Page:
House Purchase and Legal Problems
The sensible householder may often wish to know what his rights and duties are, according to the law. It should, of course, be appreciated that when considering any matter of legal difficulty a solicitor should be consulted, and the problems briefly explained in this section are not intended as substitutes for legal advice. The points dealt with are those which may affect the householder as a handyman. Legal advice is also necessary when entering into house purchase, and the information given within this section should be simply regarded as a guide to procedure.
Owners of Adjoining Land:
There are various ways in which householders on adjoining land have rights and duties towards each other. The knowledge of these can do much towards the enjoyment of both properties. The owner of a house or land cannot claim the right to a free flow of air to his property, nor object to the view being obstructed by other properties. Your neighbour may at any time build or alter his property (subject to the local bye-laws) so as to shut out the flow of air or to obstruct the view, and you will have no grounds for complaint legally. On the other hand, anyone who brings any dangerous animal or thing on to his property is liable for any damage it may do to his neighbour’s person, family or property. That is unless he can prove that having taken all possible precautions against damage to others, the damage was committed due to a reason beyond his control.
Fences and Walls:
Fences and walls can cause a great deal of trouble between neighbours, unless each understands his own responsibilities in the matter. The ownership of a fence or wall is decided on each case individually in law. There is no law which actually compels a houseowner to fence in his land, or to keep the fences in good repair. In law it has been held that it is the responsibility of each householder to keep his own animals, etc., in, and not to keep his neighbours’ pets out. Where houses have party walls, most local bye-laws hold that the wall is cut perpendicularly down the centre, and that each party is responsible for the maintenance of one half. In the case of a fence with posts and buttressed walls, it is considered that ownership of the fence or wall is decided by the positions of the posts and buttresses which are placed on the side of the owner.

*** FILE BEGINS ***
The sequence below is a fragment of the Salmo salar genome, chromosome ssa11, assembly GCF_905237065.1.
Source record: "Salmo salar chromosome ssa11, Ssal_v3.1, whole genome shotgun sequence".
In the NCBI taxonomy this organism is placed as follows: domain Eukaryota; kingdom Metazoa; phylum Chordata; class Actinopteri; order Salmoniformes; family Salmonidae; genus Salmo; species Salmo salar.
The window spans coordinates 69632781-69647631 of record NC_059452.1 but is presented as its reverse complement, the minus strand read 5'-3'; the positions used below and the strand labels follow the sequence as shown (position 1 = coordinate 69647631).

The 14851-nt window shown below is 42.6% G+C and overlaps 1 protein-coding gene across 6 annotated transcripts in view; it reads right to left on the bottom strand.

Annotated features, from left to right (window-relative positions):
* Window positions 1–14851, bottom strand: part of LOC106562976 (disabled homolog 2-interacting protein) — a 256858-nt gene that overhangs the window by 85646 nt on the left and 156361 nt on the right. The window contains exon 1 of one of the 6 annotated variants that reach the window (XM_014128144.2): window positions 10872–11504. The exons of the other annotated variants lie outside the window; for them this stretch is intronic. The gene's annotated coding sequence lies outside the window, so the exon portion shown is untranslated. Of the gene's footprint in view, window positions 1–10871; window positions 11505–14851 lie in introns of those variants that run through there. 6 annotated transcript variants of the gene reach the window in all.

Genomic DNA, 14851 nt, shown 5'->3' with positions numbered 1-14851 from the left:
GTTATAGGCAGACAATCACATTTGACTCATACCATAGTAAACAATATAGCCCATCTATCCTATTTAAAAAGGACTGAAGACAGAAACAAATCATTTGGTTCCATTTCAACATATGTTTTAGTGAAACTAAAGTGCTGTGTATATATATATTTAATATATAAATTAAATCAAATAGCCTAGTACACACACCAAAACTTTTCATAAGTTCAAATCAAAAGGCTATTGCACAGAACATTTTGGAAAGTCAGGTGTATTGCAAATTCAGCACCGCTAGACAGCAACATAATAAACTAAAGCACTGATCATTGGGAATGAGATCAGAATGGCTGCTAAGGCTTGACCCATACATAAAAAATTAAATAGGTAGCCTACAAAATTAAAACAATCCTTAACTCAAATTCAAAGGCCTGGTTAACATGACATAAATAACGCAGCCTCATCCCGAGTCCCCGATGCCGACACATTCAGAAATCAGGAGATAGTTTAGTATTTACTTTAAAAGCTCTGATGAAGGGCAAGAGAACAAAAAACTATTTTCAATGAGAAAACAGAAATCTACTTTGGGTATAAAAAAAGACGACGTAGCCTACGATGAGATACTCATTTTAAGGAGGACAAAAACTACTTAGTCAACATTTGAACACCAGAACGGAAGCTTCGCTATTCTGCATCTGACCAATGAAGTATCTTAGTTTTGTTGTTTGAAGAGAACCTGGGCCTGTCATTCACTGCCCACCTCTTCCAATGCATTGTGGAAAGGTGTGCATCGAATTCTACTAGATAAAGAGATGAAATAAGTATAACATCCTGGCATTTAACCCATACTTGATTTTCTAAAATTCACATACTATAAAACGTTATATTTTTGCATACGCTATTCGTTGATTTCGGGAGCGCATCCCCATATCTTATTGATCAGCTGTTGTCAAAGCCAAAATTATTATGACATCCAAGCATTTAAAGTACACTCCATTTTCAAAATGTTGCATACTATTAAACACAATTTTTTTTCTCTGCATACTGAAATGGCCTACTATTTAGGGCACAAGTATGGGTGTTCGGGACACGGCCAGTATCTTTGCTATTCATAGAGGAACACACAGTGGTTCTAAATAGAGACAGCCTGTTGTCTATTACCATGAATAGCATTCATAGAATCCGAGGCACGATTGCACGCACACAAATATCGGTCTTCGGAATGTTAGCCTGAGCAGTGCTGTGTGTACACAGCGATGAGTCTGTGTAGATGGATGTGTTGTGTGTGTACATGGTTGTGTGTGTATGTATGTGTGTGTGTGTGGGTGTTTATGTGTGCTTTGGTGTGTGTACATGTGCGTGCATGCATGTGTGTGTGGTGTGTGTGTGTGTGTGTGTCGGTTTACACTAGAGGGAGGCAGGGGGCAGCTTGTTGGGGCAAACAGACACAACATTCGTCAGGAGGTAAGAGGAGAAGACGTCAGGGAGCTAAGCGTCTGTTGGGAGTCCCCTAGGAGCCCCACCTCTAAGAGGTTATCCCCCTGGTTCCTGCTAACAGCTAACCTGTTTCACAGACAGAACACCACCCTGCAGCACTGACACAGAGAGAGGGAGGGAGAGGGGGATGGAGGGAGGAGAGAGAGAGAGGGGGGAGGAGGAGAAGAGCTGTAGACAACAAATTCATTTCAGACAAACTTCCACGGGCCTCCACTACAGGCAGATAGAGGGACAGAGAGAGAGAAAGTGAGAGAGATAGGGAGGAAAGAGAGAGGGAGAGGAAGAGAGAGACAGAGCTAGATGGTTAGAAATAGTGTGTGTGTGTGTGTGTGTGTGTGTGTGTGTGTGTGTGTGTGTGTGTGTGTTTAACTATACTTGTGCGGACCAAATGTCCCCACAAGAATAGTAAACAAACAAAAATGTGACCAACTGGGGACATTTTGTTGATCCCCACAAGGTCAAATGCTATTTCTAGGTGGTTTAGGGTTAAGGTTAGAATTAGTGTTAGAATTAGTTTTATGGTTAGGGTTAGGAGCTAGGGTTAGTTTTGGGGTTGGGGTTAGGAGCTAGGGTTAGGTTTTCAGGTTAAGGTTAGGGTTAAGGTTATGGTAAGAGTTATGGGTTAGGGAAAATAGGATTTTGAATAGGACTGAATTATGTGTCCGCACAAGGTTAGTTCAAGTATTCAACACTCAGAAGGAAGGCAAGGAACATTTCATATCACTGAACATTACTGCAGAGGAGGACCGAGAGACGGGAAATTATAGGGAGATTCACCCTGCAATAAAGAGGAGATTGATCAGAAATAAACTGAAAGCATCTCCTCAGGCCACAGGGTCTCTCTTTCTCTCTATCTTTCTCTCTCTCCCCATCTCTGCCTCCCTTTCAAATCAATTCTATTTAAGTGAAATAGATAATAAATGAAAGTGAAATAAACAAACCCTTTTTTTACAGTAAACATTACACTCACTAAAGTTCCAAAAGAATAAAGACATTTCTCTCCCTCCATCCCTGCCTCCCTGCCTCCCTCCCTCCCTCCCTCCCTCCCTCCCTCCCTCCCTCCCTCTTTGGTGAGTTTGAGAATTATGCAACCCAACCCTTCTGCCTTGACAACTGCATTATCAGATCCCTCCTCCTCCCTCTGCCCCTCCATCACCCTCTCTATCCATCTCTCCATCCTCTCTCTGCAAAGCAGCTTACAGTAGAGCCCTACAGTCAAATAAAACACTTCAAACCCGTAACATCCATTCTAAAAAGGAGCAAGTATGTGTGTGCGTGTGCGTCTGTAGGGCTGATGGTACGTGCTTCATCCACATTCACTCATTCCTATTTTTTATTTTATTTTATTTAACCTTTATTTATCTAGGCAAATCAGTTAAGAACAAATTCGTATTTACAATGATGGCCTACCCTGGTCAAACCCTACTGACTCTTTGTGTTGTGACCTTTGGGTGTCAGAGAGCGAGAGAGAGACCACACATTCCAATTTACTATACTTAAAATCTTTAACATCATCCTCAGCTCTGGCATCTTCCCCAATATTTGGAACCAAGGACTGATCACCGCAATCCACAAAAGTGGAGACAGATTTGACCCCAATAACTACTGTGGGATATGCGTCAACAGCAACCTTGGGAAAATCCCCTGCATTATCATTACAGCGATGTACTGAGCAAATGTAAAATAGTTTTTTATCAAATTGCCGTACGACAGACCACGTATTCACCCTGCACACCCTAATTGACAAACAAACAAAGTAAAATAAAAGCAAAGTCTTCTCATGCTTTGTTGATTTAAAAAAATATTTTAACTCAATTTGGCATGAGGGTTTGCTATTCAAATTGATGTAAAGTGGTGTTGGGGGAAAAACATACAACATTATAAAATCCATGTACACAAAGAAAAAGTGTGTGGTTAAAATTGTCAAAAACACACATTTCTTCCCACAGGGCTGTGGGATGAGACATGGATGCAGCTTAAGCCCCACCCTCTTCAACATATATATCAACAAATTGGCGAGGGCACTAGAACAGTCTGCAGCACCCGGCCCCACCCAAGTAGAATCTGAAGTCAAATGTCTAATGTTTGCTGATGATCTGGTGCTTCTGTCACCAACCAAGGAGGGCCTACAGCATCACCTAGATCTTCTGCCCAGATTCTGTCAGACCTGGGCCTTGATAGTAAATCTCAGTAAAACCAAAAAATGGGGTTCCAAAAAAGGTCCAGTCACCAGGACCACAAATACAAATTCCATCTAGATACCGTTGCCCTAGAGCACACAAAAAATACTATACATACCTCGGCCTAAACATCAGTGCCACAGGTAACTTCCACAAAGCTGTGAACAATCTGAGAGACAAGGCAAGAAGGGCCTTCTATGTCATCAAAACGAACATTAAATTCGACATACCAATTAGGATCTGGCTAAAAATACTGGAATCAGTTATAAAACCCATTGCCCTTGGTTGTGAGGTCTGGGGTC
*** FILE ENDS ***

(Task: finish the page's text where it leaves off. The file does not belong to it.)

If the roots or branches of a tree grow into or overhang a neighbouring garden, the owner of that property has the right to cut them off without giving the owner of the tree notice of his intention; this right only holds so long as he cuts them from his own land. If it is necessary to enter the other’s land to cut overhanging trees, he must give reasonable notice to the owner of the trees. Any branches or fruit cut off the tree, no matter from which property, must be returned to the owner of the tree.
This is a right claimed by the owner of some houses, to receive a certain amount of light through a window which overlooks other property. The flow of light must have been enjoyed for a minimum period of twenty years, and even then only a reasonable amount of light can be claimed. Obstruction of the view or unsightliness of the obstruction are not considered as grounds of complaint under ‘Ancient Lights’, neither is a diminished flow of light, so long as a reasonable amount is still received.
This is the general line of building in any street or road, and the consent of the local council must be obtained before any building can be erected which extends beyond this line. To build beyond the line is an offence and you can be ordered to demolish any building built without permission. In all matters appertaining to the construction of buildings — even garden sheds — also alterations to existing buildings, the householder is advised to consult his local authority. If work is done without permission, the householder may be compelled to demolish the new work, or to restore the unauthorized alteration to its original state.
If you have no garden gate, or leave the gate open, and someone else’s dog enters and does extensive damage, you cannot claim damages from the owner.
The cleansing and keeping clear of all drain-pipes, manholes and sewers on your property is your own responsibility.
If you are the tenant of a house, it is usual for the tenant to be responsible for the decorating inside and out of the house, and for the landlord to be responsible for the constructional work. However, every tenancy is subject to the terms of the individual lease. This generally means that the tenant will have to repaint all external paintwork every three years. Also keep the garden in as good a condition as it was when the agreement was made. The tenant must not fell any trees, or alter the nature of the land on which the house is built, without the landlord’s permission.